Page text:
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FCA Federal

This archive displays posts tagged as relevant to the federal False Claims Act. You may also be interested in the following pages:

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April 24, 2019

Two executives of Arriva Medical, LLC, a mail-order diabetic testing supply company acquired by Alere, Inc. in 2011, will pay a total of $1 million to settle claims that they caused Arriva to submit false claims to Medicare by supplying patients with free or no cost home blood glucose meters, waiving patient copayments, and billing for medically unnecessary home blood glucose meters.  USAO MD TN

April 23, 2019

Oregon-based aluminum supplier Hydro Extrusion Portland, Inc., formerly known as Sapa Profiles Inc., together with its parent company, has agreed to pay $47 million to settle criminal mail fraud charges and civil claims alleging that between 1996 and 2015, the company altered the results of tensile tests measuring the consistency and reliability of extruded aluminum, and falsified certifications about products meeting testing requirements and contract specifications. Among the customers who received products that defendants knew did not meet contract specifications were NASA and the Dept. of Defense Missile Defense Agency.  The $47 million total settlement payment consists of forfeiture of $1.8 million, $34.1 million in criminal restitution to NASA, DOD, and commercial customers – $23.6 million of which is also credited to resolve civil claims under the False Claims Act – and an additional $11 million in payments to resolve civil FCA claims.  Defendant entered into a deferred prosecution agreement and has been  suspended as a U.S. government contractor.  DOJ; USAO EDVA

Catch of the Week — DOJ Settles False Claims Act Case Against Cybersecurity Company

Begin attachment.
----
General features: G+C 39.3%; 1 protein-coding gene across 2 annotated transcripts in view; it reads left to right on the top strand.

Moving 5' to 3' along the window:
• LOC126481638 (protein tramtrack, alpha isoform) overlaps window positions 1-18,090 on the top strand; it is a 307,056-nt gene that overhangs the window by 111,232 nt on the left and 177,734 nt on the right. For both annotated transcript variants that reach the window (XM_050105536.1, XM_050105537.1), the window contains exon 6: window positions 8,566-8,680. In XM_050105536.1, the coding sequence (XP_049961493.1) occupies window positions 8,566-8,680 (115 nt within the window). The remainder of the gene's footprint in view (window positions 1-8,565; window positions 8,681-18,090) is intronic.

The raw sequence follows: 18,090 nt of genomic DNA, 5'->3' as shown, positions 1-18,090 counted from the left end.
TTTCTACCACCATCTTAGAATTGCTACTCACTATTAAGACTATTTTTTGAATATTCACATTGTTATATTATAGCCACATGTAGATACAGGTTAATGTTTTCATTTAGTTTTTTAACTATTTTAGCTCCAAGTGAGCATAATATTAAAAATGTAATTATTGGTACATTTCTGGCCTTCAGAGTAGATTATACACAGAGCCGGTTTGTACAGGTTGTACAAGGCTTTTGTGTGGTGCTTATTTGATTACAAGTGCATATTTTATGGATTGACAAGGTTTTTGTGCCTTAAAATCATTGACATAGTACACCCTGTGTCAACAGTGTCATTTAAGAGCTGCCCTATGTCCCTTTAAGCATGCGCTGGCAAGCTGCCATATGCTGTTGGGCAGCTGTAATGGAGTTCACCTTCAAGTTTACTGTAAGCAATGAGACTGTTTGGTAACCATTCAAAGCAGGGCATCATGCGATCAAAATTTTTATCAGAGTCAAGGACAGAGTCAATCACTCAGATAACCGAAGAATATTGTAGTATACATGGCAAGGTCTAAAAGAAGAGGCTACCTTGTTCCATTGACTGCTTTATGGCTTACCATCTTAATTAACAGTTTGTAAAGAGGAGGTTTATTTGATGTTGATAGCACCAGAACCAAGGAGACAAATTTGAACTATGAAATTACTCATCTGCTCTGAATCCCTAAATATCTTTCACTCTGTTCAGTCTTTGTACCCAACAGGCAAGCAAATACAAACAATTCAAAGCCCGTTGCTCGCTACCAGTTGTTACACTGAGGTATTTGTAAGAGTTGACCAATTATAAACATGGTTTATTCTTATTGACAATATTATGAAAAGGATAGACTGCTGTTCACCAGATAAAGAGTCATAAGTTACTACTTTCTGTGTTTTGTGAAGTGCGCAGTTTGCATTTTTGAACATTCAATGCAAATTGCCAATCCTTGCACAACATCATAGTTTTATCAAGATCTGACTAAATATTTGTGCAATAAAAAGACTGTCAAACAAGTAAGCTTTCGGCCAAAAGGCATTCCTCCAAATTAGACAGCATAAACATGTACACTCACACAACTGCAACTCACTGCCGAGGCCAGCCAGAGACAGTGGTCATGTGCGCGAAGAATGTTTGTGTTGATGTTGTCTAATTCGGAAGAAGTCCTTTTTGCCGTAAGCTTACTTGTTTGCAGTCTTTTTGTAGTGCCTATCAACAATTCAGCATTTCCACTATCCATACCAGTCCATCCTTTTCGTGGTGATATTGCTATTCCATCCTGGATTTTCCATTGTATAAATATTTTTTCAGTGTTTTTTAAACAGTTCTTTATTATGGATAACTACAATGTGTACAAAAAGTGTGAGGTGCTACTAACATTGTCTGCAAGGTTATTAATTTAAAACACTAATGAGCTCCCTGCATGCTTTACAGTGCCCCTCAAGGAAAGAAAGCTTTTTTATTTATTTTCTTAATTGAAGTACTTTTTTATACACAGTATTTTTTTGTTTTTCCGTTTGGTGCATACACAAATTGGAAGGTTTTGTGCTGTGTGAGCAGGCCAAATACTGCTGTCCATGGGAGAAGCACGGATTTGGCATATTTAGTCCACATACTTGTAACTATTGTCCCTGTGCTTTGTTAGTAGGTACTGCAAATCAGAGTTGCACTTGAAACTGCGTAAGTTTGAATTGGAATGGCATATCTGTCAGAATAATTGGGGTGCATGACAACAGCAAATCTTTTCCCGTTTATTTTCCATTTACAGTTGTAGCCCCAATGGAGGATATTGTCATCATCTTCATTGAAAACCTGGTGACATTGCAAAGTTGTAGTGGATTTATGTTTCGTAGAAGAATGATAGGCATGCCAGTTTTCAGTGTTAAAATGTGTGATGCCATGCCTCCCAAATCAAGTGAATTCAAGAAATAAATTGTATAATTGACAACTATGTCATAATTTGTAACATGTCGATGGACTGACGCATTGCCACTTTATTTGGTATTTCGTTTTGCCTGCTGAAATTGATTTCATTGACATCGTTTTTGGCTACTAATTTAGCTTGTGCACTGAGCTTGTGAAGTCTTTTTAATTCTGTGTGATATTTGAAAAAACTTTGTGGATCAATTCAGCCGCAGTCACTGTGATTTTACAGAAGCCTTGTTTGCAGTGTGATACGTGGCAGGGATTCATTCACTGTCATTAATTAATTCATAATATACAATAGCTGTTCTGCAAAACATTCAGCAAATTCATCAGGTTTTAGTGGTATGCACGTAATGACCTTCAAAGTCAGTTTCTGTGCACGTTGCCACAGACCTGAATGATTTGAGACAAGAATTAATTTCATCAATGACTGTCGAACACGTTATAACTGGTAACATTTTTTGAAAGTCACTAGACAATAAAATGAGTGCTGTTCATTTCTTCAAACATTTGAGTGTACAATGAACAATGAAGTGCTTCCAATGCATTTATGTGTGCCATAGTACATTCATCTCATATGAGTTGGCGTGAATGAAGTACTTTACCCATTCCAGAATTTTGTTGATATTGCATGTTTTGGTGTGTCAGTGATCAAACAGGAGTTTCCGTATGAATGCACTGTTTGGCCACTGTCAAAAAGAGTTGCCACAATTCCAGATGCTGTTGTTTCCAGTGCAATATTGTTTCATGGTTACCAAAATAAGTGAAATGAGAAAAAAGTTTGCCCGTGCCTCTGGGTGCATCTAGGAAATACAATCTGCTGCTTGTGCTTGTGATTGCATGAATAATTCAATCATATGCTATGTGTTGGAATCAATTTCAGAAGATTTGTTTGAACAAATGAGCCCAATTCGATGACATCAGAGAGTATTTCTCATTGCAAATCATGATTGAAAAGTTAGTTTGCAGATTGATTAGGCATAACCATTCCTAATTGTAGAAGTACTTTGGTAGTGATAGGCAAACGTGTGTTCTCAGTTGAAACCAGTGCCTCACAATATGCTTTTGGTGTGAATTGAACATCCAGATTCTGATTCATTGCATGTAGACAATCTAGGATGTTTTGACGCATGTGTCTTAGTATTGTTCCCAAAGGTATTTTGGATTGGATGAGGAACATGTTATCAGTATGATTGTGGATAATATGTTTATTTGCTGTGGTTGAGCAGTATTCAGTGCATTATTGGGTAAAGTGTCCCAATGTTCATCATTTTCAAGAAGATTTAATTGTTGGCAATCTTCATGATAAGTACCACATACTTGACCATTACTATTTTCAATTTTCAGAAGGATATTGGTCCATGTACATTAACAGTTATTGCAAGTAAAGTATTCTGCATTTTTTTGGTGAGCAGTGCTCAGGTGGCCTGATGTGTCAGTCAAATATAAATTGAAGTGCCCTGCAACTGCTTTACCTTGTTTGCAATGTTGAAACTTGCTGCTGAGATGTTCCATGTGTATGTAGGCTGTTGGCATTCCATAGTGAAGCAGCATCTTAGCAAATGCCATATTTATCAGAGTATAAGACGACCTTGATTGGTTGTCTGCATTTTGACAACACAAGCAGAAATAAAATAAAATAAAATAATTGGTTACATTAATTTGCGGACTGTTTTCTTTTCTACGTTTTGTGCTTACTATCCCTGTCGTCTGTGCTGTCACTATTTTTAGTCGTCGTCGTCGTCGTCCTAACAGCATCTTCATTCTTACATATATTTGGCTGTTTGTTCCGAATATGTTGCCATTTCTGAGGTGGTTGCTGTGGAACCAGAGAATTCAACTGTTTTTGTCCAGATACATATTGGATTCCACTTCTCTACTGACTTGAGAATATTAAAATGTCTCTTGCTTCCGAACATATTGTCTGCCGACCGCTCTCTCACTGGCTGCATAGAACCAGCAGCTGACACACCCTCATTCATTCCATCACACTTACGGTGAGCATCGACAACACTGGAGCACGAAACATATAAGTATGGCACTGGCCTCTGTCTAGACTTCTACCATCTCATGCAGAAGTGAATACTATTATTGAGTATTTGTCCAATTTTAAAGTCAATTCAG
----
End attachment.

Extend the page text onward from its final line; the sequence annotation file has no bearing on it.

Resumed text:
Posted  04/18/19
Hand Above Passcode Locked Phone
Last week, the Department of Justice announced that Fortinet, Inc., a Silicon Valley-based cybersecurity company, has agreed to pay more than half a million dollars to resolve allegations that it lied about its compliance with the federal Trade Agreements Act (TAA). The allegations were brought to the government’s attention through a False Claims Act lawsuit filed by a whistleblower who worked in Fortinet’s...

April 12, 2019

California-based Sutter Health LLC and its affiliated medical foundations will pay $30 million to resolve allegations under the False Claims Act that they submitted unsupported diagnosis codes for certain patients, thereby inflating the the risk scores for those patients.  These inflated risk scores increased Medicare Advantage payments to Medicare Advantage Organizations with whom Sutter contracted.  Sutter's contracts with the MAOs gave Sutter a share of those improper increased payments.  DOJ; USAO ND Cal

April 4, 2019

Jazz Pharmaceuticals (Jazz), Lundbeck LLC (Lundbeck), and Alexion Pharmaceuticals Inc. (Alexion) will pay a total of $122.6 million to settle allegations they violated the False Claims Act by having improper kickback schemes and for illegally paying Medicare and Civilian Health and Medical Program (ChampVA) copays for their own products. Under the terms of the settlement, Jazz agreed to pay $57 million, Lundbeck agreed to pay $52.6 million, and Alexion will be paying $13 million. DOJ